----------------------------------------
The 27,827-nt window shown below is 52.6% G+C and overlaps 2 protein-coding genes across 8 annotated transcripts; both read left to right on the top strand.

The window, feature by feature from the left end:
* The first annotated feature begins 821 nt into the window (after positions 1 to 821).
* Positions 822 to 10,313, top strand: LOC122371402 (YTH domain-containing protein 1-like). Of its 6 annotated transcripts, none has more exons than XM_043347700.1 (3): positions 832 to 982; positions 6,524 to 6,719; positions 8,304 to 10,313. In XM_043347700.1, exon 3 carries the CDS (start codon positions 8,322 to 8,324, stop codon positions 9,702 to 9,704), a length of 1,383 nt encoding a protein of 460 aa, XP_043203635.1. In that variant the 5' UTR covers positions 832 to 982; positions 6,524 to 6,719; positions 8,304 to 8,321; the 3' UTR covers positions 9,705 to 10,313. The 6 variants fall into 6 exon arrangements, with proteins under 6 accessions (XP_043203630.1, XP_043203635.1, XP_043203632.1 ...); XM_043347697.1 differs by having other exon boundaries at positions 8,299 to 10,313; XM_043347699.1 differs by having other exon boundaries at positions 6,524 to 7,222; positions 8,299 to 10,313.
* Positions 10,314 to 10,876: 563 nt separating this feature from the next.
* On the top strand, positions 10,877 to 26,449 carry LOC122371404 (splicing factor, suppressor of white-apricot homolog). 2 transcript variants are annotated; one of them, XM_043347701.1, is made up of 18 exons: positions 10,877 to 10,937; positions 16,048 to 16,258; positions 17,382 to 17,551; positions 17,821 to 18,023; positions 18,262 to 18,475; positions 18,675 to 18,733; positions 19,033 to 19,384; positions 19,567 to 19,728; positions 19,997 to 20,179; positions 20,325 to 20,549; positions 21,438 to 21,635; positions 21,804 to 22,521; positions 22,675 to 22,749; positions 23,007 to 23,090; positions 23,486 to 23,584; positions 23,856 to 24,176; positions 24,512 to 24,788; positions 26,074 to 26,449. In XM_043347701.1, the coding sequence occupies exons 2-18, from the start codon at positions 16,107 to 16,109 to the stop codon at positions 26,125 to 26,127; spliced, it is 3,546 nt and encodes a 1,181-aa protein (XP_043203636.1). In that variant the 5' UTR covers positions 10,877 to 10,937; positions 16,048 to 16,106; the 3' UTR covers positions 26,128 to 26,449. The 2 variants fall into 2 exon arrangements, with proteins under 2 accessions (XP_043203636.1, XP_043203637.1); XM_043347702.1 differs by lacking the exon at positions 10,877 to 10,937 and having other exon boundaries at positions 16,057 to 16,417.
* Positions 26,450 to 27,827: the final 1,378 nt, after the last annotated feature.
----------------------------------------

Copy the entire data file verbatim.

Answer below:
The 27,827-nt window shown below is 52.6% G+C and overlaps 2 protein-coding genes across 8 annotated transcripts; both read left to right on the top strand.

The window, feature by feature from the left end:
* The first annotated feature begins 821 nt into the window (after positions 1 to 821).
* Positions 822 to 10,313, top strand: LOC122371402 (YTH domain-containing protein 1-like). Of its 6 annotated transcripts, none has more exons than XM_043347700.1 (3): positions 832 to 982; positions 6,524 to 6,719; positions 8,304 to 10,313. In XM_043347700.1, exon 3 carries the CDS (start codon positions 8,322 to 8,324, stop codon positions 9,702 to 9,704), a length of 1,383 nt encoding a protein of 460 aa, XP_043203635.1. In that variant the 5' UTR covers positions 832 to 982; positions 6,524 to 6,719; positions 8,304 to 8,321; the 3' UTR covers positions 9,705 to 10,313. The 6 variants fall into 6 exon arrangements, with proteins under 6 accessions (XP_043203630.1, XP_043203635.1, XP_043203632.1 ...); XM_043347697.1 differs by having other exon boundaries at positions 8,299 to 10,313; XM_043347699.1 differs by having other exon boundaries at positions 6,524 to 7,222; positions 8,299 to 10,313.
* Positions 10,314 to 10,876: 563 nt separating this feature from the next.
* On the top strand, positions 10,877 to 26,449 carry LOC122371404 (splicing factor, suppressor of white-apricot homolog). 2 transcript variants are annotated; one of them, XM_043347701.1, is made up of 18 exons: positions 10,877 to 10,937; positions 16,048 to 16,258; positions 17,382 to 17,551; positions 17,821 to 18,023; positions 18,262 to 18,475; positions 18,675 to 18,733; positions 19,033 to 19,384; positions 19,567 to 19,728; positions 19,997 to 20,179; positions 20,325 to 20,549; positions 21,438 to 21,635; positions 21,804 to 22,521; positions 22,675 to 22,749; positions 23,007 to 23,090; positions 23,486 to 23,584; positions 23,856 to 24,176; positions 24,512 to 24,788; positions 26,074 to 26,449. In XM_043347701.1, the coding sequence occupies exons 2-18, from the start codon at positions 16,107 to 16,109 to the stop codon at positions 26,125 to 26,127; spliced, it is 3,546 nt and encodes a 1,181-aa protein (XP_043203636.1). In that variant the 5' UTR covers positions 10,877 to 10,937; positions 16,048 to 16,106; the 3' UTR covers positions 26,128 to 26,449. The 2 variants fall into 2 exon arrangements, with proteins under 2 accessions (XP_043203636.1, XP_043203637.1); XM_043347702.1 differs by lacking the exon at positions 10,877 to 10,937 and having other exon boundaries at positions 16,057 to 16,417.
* Positions 26,450 to 27,827: the final 1,378 nt, after the last annotated feature.